5:09
and particularly when wealth is of such a magnitude and an operating systems and businesses are likely to transcend lifetimes, right? So they’re going to succeed somebody’s lifetime and impact generations to come. So now you’re thinking about how interdependent wealth and ownership now is going to succeed on and on. And then the dynamic of those relationships carries on through a really the exchange of the entities and the ownership of those entities and that well, so it’s, it’s very charged and I can see how your book would be so relevant and so helpful, particularly to the technicians who may not may know nothing about psychology or systems theory or family systems.

6:00
What happens with a lot of people who interact with families is they they are specialists in a certain tactic or certain structures, and then they are confronted with family relationships and they’re they’re frozen because they’re not sure what to do. They’re out of their depth. And so when when I started to learn, because the book that I was looking for did not exist. What I did instead was I enrolled in some Bowen, family systems theory training programs. I live in Montreal, there was one in Burlington, Vermont, which is just across the border, an hour and a half. I did some preliminary work there. Over a couple of years. And then I said this is this is really good. But if I want to write this book, I have to go to the mecca of Bowen theory, and the Bowen Center, which was started by Murray Bowen is at Georgetown University in Washington and they have a postgraduate program that was started by Murray Bowen and it is still going on today. And I enrolled in that program for a couple of years to deepen my knowledge, and to be able to write a book from a good enough base of knowledge of the theory, but not from one where I consider myself an expert when you talk to people in the Bowen theory circles, there are people who’ve been out this 20-30 years and so I’m not trying to say that with my education and training that I’m an expert, but part of the importance of writing the book now was that I still understand what most people don’t understand. And one of the things that I think I do well with my blog and my other book, is that I can talk about complex subjects and explain things in simple enough terms and Bowen theory, the books that are out there, you can find books about Bowen theory, in terms of their relevance to this audience, not so much. Yeah.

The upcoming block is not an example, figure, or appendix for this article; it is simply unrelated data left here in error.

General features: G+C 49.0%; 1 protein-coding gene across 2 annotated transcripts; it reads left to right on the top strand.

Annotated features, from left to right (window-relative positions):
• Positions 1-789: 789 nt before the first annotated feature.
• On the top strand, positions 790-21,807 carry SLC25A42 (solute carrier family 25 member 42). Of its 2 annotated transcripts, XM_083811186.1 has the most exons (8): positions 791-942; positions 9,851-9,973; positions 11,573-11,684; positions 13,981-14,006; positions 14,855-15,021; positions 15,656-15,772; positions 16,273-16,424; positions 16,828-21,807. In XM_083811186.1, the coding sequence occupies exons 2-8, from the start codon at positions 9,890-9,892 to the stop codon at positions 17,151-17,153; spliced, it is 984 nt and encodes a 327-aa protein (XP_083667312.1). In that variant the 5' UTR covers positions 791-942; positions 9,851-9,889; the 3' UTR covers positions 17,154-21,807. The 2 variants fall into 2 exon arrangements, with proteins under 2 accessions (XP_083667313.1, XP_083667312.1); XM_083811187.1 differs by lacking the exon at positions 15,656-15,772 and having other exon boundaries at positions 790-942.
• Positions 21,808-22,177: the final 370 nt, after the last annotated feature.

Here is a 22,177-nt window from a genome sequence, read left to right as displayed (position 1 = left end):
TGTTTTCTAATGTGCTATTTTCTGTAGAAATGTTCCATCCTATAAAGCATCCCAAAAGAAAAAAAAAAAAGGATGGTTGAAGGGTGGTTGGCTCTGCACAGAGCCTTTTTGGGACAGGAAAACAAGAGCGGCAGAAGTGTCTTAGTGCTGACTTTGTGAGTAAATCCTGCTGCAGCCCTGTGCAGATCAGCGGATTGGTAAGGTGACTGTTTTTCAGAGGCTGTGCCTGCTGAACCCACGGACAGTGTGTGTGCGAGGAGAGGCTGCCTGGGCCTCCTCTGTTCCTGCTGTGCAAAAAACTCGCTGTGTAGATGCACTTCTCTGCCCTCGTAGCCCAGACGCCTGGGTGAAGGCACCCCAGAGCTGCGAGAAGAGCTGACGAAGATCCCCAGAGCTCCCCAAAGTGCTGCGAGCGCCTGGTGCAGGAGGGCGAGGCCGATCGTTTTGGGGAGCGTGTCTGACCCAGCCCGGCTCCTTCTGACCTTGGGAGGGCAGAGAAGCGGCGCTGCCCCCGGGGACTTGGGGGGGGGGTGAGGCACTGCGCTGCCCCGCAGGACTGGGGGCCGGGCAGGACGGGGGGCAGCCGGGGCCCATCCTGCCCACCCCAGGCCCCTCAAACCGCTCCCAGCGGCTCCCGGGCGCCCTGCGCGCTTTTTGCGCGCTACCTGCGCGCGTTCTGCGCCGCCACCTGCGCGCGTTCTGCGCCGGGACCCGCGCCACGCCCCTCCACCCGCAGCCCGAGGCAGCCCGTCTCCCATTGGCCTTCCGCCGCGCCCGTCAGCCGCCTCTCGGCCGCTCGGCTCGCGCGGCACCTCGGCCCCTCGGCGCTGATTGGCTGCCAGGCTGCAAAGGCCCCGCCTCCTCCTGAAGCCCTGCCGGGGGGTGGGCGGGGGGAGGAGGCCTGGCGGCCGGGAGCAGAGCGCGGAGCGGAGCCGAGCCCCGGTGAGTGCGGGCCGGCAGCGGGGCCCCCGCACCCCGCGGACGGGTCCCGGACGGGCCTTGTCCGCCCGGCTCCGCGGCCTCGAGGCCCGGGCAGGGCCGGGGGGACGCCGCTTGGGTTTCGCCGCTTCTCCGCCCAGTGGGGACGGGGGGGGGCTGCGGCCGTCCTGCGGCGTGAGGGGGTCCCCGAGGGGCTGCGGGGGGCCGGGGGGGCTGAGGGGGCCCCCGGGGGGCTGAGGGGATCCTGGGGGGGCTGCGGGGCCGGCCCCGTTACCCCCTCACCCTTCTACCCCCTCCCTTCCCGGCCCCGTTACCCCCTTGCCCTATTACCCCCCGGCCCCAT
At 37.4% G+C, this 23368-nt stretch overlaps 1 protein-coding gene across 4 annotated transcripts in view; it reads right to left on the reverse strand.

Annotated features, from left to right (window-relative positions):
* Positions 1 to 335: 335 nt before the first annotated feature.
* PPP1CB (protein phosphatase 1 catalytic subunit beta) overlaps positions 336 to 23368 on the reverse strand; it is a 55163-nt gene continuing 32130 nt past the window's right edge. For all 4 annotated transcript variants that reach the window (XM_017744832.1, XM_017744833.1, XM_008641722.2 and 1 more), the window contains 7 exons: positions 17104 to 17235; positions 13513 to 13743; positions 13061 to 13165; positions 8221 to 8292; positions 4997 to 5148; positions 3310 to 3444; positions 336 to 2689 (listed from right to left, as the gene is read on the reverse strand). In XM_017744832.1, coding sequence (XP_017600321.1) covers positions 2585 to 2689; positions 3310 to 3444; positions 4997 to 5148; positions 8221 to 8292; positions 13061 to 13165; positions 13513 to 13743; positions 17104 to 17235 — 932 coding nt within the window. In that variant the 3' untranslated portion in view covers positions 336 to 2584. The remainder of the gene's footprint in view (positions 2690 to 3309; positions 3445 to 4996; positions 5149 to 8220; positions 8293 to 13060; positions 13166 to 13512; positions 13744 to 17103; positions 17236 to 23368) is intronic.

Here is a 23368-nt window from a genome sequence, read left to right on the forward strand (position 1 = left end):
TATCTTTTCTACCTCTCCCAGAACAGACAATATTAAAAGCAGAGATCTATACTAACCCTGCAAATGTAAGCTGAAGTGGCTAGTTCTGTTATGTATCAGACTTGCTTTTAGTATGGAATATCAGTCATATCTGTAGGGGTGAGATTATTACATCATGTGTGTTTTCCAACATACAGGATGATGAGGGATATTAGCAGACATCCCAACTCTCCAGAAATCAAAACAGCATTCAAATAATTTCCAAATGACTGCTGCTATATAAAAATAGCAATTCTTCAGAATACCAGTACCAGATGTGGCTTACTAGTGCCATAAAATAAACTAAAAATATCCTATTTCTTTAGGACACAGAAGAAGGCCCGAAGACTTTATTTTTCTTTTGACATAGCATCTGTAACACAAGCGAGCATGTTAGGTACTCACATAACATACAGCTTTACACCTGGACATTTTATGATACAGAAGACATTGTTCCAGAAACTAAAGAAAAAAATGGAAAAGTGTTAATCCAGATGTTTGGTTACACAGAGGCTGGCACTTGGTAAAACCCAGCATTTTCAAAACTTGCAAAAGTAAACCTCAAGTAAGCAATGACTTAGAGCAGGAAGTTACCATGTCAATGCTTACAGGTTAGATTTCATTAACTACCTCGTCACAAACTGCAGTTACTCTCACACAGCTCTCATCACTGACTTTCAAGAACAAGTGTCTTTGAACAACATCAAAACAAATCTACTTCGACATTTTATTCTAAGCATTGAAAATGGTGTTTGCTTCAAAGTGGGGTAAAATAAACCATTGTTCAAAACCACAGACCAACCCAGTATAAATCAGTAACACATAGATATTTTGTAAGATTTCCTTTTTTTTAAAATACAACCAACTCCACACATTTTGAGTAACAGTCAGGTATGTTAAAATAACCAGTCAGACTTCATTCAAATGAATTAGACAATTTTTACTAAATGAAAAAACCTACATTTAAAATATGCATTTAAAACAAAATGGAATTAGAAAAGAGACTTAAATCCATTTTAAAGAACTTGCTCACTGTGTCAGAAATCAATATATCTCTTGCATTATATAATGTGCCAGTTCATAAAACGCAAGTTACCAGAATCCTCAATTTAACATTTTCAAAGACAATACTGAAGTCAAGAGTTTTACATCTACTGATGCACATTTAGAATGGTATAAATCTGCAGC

7:49
Well, tell me something that really surprised you when you were writing the book. Was there something that you hit upon or learn that you didn’t expect when you started out?

7:59
You know, it’s one of the things I realized was why nobody wrote this book yet. I discovered along the way, especially when I was at Georgetown, that the number of people there who were you know, trying to learn Bowen theory, who are attached to this family wealth space. I would say maybe 10, maybe 15%. The large majority of Bowen, people, Bowen practitioners, Bowen trainees, they’re either therapists, there’s social workers, and a lot of them are clergy. And so I mean, they deal with families and different problems but but as you were alluded to Kirby a few minutes ago, the wealth that goes from one generation to the next and is expected and hope to continue to go through generations, adds a whole other level of complexity that most of the social workers and therapists don’t get into the fact that you know, they want to keep this wealth in the family. You don’t back down to the to the grandchildren and even generations that aren’t even around yet. So so just what I did learn was this is a real specialized field, but at the same time, there’s so many ways that the aspects of Bowen theory are things that are I can easily pick out when I meet with a family there are often things that I will see, thanks to my Bowen training that I can see and understand because Murray Bowen was a doctor. He was a scientist. He was trying to turn this analysis of human behavior into a science he read.

9:38
Can you give us an example maybe you can share an example of, you know, you walk into a new client, and you meet them for the first time? What would you start with that? Immediately connects you to Bowen.

9:55